Reducing prescription error was the goal of Morrisville, North Carolina-based Centice, which developed a device to verify that the drug in a pill bottle is the drug prescribed to the patient.
Centice’s lead product, PassRx, identifies a drug by reading its unique light signature. Pharmacists who use it say it works. But there are too few of those pharmacists to sustain a business. After seven years and more than $22 million in venture capital investment, Centice’s device is used today by fewer than 20 total pharmacies and hospitals.
CEO Scott Albert says the company now aims to leverage PassRx’s technology for applications such as manufacturing and law enforcement. Technology that enables PassRx to verify a prescription can also verify chemicals, pharmaceuticals or products coming off a manufacturing line. It can also identify suspected narcotics found by police. Beta versions of the technology are in place with select companies and Albert says he’s talking with potential customers. But he says even if the underlying technology is the same as PassRx, it’s not as simple as just deploying it into new industries. Companies need time to fit new technology into their processes.
“Whether you’re Cisco or Apple or whatever, you can’t just walk out the door and say here’s our new product,” he said.
Centice was founded in 2004 based on computational optical sensor technology originally developed at Duke University. The technology uses Raman spectroscopy, a technique of reading the unique fingerprint of a sample by analyzing how it scatters light — the Raman effect.
Dr. Mark Borchert, a specialist in pediatric neuro-opthamology and a professor of clinical opthamology at the University of Southern California, says Raman spectroscopy is used in a number of industrial applications such as metallurgy and oil exploration. Borchert uses it as part of a diagnostic tool he’s developing that can examine the eye in a noninvasive manner. Such a tool could also determine if a drug is getting into the body in the proper amounts. Borchert’s work is still in the early stages. Funded by grants so far, USC needs to partner with a medical device company in order to carry out clinical trials. Borchert, who was unfamiliar with Centice, realizes Raman spectroscopy can be used to verify prescriptions — he tests pills to calibrate his instruments. But he decided against developing such a device.
“That’s not something that intrigued me; it’s way too easy,” he said.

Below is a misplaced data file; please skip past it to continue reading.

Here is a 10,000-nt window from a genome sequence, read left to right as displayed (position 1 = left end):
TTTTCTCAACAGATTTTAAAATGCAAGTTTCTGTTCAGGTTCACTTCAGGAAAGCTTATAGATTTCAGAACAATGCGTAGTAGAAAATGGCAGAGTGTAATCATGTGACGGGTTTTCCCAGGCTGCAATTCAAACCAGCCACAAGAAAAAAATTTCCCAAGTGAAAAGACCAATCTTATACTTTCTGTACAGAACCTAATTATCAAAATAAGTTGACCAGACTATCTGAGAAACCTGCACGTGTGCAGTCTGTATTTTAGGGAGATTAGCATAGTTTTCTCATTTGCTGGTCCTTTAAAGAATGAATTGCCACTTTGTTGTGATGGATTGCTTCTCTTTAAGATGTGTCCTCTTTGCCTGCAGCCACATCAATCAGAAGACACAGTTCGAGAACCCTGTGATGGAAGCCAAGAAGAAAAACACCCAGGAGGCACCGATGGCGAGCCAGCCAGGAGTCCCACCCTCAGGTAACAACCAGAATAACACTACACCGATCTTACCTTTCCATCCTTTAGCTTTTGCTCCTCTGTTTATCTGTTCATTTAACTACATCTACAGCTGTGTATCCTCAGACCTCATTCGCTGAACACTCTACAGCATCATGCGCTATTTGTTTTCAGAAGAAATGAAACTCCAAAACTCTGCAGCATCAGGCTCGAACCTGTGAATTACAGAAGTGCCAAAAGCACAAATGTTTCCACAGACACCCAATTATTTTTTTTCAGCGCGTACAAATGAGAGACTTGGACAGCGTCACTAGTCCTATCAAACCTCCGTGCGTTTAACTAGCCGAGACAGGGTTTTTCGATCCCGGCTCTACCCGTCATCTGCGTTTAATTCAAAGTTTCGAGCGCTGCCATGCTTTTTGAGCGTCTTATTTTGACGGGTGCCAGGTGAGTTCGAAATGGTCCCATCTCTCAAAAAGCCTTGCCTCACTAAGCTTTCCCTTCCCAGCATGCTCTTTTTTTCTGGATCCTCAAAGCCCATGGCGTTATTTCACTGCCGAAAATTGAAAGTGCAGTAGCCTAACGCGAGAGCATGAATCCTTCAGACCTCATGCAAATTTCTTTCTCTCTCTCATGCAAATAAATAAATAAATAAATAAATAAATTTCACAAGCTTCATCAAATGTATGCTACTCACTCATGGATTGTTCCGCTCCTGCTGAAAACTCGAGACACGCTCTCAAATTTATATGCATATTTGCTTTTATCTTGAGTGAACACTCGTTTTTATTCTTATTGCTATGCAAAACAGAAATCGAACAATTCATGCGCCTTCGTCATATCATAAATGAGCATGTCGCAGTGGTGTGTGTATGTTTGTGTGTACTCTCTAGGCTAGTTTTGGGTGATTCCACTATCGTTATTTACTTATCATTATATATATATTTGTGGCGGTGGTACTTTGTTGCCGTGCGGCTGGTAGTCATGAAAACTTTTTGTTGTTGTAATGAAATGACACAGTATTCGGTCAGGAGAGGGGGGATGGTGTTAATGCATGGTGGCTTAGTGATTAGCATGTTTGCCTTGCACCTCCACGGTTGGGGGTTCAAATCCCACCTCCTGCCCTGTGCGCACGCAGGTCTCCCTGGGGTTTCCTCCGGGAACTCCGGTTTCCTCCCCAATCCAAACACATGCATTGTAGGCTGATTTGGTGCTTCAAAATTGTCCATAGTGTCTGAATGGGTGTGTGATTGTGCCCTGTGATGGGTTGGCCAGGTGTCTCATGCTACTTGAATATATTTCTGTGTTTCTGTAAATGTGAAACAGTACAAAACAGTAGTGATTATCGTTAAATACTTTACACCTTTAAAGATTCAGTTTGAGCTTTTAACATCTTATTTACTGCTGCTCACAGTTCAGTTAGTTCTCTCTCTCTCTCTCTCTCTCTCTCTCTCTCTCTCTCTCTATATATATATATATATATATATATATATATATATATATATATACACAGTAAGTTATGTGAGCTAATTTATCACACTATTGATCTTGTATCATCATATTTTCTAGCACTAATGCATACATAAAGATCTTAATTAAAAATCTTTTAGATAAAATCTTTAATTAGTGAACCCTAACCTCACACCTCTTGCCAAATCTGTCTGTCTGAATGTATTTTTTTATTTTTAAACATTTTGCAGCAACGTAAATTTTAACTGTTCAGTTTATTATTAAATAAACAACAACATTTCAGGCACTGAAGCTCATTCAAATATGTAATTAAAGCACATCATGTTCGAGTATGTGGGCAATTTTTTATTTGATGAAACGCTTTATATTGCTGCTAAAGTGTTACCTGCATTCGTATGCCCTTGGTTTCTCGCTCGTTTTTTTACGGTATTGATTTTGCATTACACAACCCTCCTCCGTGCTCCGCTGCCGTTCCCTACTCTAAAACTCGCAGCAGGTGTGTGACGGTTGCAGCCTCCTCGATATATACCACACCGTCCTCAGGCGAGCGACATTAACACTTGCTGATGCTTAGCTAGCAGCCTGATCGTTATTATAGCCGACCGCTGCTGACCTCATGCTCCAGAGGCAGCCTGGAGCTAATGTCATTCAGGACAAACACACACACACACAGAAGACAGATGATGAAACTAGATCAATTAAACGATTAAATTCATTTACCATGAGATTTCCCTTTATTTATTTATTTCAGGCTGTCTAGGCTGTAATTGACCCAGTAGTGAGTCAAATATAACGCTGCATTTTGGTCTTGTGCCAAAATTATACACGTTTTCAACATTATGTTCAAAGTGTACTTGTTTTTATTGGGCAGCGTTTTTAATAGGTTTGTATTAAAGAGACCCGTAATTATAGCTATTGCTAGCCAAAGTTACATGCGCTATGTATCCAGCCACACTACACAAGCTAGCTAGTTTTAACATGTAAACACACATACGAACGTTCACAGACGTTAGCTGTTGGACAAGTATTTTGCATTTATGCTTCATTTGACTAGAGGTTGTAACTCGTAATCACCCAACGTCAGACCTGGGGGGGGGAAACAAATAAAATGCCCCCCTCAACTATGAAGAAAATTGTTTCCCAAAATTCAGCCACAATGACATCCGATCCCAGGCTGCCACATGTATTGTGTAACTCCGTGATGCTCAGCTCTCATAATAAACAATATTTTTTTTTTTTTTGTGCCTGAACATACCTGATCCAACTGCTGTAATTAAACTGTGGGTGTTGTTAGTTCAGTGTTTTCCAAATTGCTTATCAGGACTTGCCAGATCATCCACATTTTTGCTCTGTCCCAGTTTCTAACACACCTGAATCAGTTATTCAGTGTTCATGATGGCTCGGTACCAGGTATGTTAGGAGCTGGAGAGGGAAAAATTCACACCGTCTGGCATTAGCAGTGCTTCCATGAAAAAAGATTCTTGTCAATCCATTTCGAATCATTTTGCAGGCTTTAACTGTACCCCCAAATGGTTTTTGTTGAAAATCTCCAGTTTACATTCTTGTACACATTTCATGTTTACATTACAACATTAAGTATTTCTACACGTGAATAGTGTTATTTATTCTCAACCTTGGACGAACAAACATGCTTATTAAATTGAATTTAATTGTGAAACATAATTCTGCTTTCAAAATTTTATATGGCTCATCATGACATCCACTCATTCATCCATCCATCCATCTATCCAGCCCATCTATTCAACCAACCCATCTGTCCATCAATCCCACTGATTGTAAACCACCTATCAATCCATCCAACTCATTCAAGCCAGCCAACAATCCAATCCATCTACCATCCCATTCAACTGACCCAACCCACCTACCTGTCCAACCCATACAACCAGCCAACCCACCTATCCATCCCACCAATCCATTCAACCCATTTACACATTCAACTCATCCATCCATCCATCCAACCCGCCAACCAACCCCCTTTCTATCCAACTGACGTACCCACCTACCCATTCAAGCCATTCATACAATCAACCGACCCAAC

It’s easy, but it’s also a quicker way to market. Nonclinical applications don’t have to overcome hurdles such as determining how much light can be comfortably shined on a patient’s eye. Centice does have revenue from its smattering of pharmacy customers. A foothold in other industries will broaden its revenue potential.
But as Centice seeks a broader set of applications for its technology, it pits itself against a broader set of competitors of all sizes. Scientific instruments giant Thermo Fisher Scientific (NYSE:TMO) is actively seeking to expand its Raman spectroscopy footprint in pharmaceutical and chemical applications. Fluorotronics, a San Diego-area startup, uses a different method, carbon fluorine spectroscopy, for a number of life science applications, including drug discovery. CEO Olga Sharts says the carbon fluorine method offers a more specific analysis of a sample compared with Raman spectroscopy. Fluorotronics is talking with companies interested in licensing its technology platform. She adds that there is government interest in the technology for security applications – identifying and tracing the origin of potentially harmful chemicals. In that regard, she’s chasing the same potential customers as Centice.
Albert, managing general partner of investor Aurora Funds, took on the additional role of Centice CEO in 2010. He declined to comment on Centice’s finances, including whether the company needs additional investment. Securities filings show that the company has secured additional funds from investors, though in small amounts compared to earlier venture rounds. A $1.2 million round started last October has another $45,000 remaining to be sold, according to a January securities filing.
Centice isn’t abandoning the pharmacy market. Albert says he just wants to move the company beyond being a single-product business. But in pitching to pharmacists, Centice could describe its pharmacy offering as unique. No one else marketed Raman spectroscopy for prescription verification. To industrial customers, Centice must show how it stacks up against a wider array of competing technologies and products, some of them already established in the market. In that context, the prospects for Centice’s light technology are far from clear.